To examine the determinants of Nepalese rural dwellers’ choice of first-contact health facility, the study sample was first divided into PHC and ORC groups, and intergroup differences were tested. For analysis, the Pearson chi-square test and independent sample t-test were performed. Second, binary logistic regression was performed to analyse the determinants of decision-making relating to the first-contact health facility. The Hosmer-Lemeshow goodness-of-fit test was performed to determine the fit of the binary logistic regression analysis equation for the dependent binary variable, and the explanatory power of each variable was approximated with Cox and Snell’s R2. The analyses were performed using SPSS Statistics 26.0.
Institutional ethical approval was obtained from the Nepal Health Research Council (NHRC; NHRC approval number: 225/2021P). Permission to conduct the baseline survey was obtained from the respective wards of the following four rural municipalities: Ghiring-1, Paanchpokhari-4, Bhotekoshi-4, and Chauri Deurali-3. Informed written consent was obtained from each participant prior to the interviews. The purposes of the study were made clear to the participants, and their confidentiality and privacy were ensured throughout the study. It was ensured throughout the interview that participation was voluntary.
Characteristics of the study sample
The data collected from 1,098 residents living in the rural areas in Nepal were analysed. Among the respondents, men slightly outnumbered women (50.9% vs. 49.1%). The regional distribution of the respondents was well balanced, with 25.7% from Manekharka, 25.2% from Hindi, 24.9% from Salambu, and 24.2% from Puttar. Only 6.8% of the respondents had health insurance coverage, and respondents diagnosed with hypertension and diabetes accounted for 25.5% and 8.1% of the sample, respectively.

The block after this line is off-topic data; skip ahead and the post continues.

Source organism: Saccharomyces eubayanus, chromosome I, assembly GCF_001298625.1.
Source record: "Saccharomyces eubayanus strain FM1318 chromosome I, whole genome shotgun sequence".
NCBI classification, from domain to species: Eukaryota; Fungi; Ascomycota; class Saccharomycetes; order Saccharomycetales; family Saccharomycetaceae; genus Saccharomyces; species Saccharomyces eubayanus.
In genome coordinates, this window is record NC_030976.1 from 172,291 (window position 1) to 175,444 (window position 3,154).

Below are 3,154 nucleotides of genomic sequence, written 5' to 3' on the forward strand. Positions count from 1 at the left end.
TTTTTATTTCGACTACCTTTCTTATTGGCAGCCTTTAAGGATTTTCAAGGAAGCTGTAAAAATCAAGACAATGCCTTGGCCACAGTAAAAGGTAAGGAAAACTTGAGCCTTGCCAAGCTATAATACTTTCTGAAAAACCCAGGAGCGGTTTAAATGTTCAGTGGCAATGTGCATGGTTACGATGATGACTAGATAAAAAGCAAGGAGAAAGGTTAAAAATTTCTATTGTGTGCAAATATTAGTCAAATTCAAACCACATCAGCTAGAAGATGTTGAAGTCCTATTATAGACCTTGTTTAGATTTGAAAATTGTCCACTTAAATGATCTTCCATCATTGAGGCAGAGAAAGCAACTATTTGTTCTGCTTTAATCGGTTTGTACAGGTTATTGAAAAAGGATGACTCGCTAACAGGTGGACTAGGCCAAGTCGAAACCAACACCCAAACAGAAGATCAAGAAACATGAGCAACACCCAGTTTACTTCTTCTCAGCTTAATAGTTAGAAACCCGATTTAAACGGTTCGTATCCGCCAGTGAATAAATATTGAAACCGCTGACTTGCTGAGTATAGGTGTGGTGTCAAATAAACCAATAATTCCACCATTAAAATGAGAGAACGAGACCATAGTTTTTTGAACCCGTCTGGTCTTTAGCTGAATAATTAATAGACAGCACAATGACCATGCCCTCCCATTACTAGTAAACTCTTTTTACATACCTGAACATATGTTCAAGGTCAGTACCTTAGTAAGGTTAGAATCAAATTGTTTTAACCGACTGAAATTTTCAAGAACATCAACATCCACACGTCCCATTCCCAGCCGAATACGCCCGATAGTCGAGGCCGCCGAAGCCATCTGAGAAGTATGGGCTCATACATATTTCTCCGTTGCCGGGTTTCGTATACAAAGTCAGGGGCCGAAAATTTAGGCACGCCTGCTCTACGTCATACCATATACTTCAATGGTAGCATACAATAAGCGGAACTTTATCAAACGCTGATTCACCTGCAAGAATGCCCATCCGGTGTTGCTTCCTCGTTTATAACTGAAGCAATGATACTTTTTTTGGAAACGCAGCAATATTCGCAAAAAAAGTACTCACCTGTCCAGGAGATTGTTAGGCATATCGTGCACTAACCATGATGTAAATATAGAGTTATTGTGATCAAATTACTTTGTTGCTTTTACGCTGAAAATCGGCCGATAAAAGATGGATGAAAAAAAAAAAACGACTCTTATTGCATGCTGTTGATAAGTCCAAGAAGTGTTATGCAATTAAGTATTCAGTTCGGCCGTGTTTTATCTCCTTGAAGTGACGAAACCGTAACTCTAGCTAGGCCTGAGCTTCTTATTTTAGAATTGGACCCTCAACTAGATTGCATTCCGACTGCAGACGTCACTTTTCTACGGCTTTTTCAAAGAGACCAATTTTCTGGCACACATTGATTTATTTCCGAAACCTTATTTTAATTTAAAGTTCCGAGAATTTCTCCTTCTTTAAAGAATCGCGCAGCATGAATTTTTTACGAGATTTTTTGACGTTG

More respondents visited ORCs (52.2%) than PHCs (health centres/health posts; 47.8%). The mean values of age, distance to a health facility, and monthly income of the respondents were 46.6 years, 15.5 miles, and 22,499 NPR (approx. 185.96 USD), respectively (Table 1).
Differences in variables according to the choice of first-contact health facility
The Pearson chi-square test and independent sample t-test were performed to analyse differences in factors according to the choice of first-contact health facility among Nepalese rural dwellers. This analysis identified sex, education level, importance of health care satisfaction, importance of free health care, diagnosis of hypertension, diagnosis of diabetes, insurance coverage, savings, community-level cooperation, and distance to a health facility as significant factors affecting the choice of first-contact health facility (Table 2).
Analysis of the factors affecting the choice of first-contact health facility
A binary logistic regression was performed to analyse the determinants of decision between PHCs and ORCs as first-contact health facilities among Nepalese rural dwellers. The Hosmer-Lemeshow test, which was performed to determine the model fit of the binary logistic regression, confirmed the goodness-of-fit of the regression model with a test statistic (χ2) of 7.05 (P=0.531). A univariate analysis was also performed to identify the factors affecting decision-making related to PHCs and ORCs.
A univariate analysis of factors affecting the choice of first-contact health facility revealed the following variables as significant factors: sex (cOR=1.40, P=0.005), importance of health care satisfaction (cOR=0.31, P<0.001), importance of free health care (cOR=10.82, P<0.001), diagnosis of hypertension (cOR=2.15, P<0.001), diagnosis of diabetes (cOR=2.84, P<0.001), insurance coverage (cOR=1.68, P=0.036), savings (cOR=1.56, P<0.001), community-level cooperation (cOR=3.35, P<0.001), and distance to health facility (cOR=1.01, P<0.001).